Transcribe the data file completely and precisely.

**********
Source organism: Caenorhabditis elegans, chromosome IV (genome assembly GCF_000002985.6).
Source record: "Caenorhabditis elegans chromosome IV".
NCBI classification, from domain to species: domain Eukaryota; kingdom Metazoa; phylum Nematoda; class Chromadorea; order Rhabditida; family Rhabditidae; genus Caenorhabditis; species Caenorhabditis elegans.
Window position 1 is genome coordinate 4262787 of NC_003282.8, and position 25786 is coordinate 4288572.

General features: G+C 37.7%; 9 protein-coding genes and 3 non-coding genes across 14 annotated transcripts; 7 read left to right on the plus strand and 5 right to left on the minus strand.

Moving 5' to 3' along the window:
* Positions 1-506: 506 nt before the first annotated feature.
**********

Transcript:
Source organism: Caenorhabditis elegans, chromosome IV (genome assembly GCF_000002985.6).
Source record: "Caenorhabditis elegans chromosome IV".
NCBI classification, from domain to species: domain Eukaryota; kingdom Metazoa; phylum Nematoda; class Chromadorea; order Rhabditida; family Rhabditidae; genus Caenorhabditis; species Caenorhabditis elegans.
Window position 1 is genome coordinate 4262787 of NC_003282.8, and position 25786 is coordinate 4288572.

General features: G+C 37.7%; 9 protein-coding genes and 3 non-coding genes across 14 annotated transcripts; 7 read left to right on the plus strand and 5 right to left on the minus strand.

Moving 5' to 3' along the window:
* Positions 1-506: 506 nt before the first annotated feature.